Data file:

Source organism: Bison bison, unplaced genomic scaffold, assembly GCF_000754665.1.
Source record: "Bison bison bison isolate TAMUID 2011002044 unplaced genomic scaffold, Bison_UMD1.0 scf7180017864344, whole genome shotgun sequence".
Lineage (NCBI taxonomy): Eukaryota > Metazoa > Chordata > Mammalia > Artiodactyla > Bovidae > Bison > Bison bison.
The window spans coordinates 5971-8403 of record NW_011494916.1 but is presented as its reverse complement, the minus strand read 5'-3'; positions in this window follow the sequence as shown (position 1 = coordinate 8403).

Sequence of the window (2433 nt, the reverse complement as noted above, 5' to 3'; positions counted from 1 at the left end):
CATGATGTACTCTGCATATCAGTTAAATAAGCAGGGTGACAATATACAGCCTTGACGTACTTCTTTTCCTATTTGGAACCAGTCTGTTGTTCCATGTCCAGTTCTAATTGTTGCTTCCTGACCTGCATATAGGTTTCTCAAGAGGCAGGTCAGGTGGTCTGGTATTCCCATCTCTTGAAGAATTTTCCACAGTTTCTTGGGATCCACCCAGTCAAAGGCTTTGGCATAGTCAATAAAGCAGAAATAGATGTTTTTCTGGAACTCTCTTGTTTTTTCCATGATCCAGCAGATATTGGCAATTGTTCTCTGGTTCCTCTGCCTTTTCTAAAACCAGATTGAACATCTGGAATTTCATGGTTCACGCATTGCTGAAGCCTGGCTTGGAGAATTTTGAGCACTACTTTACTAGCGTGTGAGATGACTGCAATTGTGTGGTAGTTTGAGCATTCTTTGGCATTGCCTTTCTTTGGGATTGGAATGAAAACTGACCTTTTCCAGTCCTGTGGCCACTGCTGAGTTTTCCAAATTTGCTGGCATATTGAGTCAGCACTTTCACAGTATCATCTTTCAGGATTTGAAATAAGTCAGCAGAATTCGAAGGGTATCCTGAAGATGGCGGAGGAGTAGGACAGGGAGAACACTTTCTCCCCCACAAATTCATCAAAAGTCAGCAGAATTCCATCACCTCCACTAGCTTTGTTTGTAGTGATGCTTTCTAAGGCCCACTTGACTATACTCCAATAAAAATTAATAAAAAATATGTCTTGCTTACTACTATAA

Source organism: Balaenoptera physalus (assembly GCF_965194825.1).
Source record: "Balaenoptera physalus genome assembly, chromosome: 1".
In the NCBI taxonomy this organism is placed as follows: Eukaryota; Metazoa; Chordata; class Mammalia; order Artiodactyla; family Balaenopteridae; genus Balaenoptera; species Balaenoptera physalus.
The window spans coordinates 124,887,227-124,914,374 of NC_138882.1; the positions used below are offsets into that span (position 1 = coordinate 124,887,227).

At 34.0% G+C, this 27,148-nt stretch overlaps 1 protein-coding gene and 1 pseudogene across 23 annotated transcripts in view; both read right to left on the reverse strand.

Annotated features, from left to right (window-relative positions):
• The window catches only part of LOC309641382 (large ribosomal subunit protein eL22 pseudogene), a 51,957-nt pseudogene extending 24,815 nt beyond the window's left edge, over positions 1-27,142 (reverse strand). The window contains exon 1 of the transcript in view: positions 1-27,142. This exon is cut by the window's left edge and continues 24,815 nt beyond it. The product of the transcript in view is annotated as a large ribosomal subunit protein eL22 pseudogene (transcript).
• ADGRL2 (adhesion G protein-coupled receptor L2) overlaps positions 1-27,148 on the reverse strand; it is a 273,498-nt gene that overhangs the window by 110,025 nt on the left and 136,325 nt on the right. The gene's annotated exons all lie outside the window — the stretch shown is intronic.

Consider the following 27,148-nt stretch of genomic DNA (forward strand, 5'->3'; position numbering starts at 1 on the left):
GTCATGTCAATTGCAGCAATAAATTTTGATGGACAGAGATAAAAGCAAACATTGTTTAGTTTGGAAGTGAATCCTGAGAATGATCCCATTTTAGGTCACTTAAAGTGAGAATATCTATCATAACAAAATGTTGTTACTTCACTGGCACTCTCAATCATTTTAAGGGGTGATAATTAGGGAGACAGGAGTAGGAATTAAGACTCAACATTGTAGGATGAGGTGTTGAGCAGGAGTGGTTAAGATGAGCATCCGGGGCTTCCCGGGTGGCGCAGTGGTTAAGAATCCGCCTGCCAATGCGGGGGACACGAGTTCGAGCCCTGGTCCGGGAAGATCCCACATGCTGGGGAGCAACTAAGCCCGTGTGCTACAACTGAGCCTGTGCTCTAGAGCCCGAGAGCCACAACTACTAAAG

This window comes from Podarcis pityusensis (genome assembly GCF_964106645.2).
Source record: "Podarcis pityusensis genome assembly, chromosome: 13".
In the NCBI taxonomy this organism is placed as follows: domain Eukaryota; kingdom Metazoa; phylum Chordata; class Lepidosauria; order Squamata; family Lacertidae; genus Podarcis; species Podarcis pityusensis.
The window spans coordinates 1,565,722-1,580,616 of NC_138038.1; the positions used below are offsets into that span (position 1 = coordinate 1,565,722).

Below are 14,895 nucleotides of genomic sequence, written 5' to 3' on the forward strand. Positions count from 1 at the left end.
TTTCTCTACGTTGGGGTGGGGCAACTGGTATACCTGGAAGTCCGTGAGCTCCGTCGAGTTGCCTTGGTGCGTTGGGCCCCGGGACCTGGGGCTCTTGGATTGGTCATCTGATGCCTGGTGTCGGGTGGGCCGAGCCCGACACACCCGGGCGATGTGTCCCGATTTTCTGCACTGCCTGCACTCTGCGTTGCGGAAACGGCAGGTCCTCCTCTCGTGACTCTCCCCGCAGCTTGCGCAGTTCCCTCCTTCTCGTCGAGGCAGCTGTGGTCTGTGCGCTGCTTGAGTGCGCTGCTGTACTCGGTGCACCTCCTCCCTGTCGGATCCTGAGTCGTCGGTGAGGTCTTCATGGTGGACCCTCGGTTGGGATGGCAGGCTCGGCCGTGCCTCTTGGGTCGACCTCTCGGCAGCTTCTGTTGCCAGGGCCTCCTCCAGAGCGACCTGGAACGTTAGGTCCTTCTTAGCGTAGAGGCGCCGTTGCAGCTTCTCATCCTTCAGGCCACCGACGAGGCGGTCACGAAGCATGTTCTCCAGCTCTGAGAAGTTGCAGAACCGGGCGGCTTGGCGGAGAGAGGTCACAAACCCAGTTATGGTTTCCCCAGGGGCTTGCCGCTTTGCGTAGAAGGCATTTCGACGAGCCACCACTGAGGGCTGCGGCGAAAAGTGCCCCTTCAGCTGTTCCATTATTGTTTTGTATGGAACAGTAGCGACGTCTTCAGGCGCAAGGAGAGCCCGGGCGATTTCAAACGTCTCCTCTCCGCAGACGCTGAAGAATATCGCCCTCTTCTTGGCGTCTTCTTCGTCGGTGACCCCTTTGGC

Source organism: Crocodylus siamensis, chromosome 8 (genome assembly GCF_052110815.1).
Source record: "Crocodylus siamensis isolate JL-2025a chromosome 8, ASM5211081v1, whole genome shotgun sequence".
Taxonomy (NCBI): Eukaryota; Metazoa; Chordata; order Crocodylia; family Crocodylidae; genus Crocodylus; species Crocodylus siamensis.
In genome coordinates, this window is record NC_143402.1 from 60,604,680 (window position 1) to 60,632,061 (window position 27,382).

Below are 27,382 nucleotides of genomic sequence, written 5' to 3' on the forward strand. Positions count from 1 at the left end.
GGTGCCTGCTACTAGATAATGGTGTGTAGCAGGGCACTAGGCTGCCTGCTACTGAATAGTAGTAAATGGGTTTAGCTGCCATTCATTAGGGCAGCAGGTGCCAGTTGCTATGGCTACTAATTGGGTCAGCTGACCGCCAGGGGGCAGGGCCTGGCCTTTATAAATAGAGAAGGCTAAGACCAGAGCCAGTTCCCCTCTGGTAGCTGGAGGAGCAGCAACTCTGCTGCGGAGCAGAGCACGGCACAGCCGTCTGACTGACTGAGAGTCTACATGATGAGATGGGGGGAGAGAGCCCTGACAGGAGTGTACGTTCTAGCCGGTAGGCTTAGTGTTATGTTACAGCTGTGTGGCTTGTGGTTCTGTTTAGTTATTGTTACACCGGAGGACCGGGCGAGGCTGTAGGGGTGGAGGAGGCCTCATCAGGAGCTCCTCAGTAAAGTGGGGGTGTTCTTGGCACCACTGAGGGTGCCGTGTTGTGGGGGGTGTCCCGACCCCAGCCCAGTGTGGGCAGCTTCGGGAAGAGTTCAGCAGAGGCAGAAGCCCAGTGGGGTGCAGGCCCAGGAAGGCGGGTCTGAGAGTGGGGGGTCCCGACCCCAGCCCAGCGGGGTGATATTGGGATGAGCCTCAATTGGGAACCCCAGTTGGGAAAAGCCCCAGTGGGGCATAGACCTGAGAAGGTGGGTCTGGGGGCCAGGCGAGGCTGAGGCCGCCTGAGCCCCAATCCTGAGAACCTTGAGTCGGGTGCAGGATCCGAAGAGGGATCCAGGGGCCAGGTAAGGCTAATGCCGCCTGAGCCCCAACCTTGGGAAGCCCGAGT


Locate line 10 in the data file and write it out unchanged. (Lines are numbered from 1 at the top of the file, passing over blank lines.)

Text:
The window spans coordinates 124,887,227-124,914,374 of NC_138882.1; the positions used below are offsets into that span (position 1 = coordinate 124,887,227).